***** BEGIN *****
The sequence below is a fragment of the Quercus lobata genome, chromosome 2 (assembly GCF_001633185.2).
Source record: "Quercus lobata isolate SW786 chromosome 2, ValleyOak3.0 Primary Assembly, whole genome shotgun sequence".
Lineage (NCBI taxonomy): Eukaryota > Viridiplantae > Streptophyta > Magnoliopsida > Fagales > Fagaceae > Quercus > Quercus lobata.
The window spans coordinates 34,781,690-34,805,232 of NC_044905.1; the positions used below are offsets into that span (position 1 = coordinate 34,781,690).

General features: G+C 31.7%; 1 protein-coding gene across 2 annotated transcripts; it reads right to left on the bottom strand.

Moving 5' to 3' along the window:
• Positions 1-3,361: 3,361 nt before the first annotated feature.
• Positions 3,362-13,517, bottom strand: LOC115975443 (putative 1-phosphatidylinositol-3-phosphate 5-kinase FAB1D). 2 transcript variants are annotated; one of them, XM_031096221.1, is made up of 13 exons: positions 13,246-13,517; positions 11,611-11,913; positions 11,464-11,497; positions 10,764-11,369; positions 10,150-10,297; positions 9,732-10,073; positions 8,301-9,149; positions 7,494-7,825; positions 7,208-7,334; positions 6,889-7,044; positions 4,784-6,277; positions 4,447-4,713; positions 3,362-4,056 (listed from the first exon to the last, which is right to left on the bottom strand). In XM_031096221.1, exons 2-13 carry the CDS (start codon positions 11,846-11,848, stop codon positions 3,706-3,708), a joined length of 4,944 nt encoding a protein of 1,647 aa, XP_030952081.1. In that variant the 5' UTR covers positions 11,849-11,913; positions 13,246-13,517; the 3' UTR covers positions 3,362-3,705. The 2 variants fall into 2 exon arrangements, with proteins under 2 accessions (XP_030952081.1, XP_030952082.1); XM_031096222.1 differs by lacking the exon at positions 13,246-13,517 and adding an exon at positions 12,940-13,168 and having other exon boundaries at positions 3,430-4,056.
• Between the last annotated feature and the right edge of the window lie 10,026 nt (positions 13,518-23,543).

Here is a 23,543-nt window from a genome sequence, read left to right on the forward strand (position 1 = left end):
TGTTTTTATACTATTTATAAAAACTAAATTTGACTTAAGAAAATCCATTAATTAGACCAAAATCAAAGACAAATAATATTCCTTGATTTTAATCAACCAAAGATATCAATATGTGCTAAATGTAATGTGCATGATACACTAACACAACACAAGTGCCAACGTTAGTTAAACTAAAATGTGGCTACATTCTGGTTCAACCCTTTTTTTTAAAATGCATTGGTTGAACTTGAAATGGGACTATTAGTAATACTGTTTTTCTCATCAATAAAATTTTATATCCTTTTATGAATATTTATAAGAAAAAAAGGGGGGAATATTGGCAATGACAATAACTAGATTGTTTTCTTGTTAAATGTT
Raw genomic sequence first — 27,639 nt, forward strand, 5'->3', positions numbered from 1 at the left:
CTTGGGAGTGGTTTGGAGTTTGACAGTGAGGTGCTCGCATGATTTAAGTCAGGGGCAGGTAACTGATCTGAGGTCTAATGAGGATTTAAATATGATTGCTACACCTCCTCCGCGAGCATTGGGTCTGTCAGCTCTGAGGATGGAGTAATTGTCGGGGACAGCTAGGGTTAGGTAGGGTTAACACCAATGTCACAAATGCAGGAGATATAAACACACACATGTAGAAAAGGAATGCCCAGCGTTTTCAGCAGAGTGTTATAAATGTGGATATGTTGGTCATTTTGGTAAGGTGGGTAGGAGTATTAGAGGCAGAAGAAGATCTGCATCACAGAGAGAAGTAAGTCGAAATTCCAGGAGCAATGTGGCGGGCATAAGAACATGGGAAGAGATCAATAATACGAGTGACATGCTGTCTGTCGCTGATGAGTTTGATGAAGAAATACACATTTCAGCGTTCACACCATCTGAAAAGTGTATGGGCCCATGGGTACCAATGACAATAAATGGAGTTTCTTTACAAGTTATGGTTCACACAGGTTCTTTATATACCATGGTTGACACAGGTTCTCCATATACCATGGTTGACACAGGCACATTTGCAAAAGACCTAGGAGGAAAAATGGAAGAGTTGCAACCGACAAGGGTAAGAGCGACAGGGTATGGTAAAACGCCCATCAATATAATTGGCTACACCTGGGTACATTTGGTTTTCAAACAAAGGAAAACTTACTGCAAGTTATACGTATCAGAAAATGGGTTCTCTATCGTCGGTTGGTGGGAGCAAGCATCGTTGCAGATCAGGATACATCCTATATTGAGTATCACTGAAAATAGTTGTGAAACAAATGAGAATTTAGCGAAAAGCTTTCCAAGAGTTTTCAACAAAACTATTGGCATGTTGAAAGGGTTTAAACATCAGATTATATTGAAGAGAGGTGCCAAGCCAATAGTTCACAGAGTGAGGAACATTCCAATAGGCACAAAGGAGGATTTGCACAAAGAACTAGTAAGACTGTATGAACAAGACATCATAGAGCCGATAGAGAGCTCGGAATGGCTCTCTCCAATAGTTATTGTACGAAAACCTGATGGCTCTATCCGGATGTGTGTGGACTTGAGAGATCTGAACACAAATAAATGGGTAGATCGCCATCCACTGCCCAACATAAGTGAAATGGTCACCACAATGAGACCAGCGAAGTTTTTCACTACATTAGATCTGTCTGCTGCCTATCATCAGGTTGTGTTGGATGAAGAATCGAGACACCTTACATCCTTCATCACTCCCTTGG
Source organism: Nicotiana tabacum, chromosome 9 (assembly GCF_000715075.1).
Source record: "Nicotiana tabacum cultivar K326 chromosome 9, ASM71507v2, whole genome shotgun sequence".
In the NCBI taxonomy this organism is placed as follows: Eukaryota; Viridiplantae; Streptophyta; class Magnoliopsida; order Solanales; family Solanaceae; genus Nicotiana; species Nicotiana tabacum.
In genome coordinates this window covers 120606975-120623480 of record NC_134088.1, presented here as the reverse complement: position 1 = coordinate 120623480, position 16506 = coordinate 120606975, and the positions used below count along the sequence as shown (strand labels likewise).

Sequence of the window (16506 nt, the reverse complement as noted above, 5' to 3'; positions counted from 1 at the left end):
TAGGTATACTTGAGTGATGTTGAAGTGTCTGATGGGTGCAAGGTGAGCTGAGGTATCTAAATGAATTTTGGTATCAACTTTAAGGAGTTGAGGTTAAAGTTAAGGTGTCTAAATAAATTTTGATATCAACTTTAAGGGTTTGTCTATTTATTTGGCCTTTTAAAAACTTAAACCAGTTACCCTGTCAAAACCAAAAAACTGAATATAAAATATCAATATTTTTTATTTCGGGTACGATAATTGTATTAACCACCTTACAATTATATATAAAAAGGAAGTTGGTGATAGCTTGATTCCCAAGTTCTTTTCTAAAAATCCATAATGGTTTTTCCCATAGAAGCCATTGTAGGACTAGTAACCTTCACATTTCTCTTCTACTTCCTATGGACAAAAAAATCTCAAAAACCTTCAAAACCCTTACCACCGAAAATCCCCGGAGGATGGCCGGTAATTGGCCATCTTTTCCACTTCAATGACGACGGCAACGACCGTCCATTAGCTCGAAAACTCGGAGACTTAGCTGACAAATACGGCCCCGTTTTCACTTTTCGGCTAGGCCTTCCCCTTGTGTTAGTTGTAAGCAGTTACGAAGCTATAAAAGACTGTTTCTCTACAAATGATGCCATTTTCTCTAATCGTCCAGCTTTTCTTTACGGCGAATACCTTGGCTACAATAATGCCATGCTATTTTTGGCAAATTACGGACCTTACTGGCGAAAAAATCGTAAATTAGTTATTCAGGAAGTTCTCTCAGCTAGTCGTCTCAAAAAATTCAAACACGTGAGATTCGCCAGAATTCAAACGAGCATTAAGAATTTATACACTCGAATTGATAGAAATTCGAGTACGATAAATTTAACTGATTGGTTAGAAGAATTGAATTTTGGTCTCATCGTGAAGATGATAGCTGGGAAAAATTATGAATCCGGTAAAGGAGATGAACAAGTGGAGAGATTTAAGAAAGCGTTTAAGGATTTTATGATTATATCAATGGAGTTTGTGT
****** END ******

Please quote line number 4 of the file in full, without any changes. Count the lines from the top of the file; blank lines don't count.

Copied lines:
The window spans coordinates 34,781,690-34,805,232 of NC_044905.1; the positions used below are offsets into that span (position 1 = coordinate 34,781,690).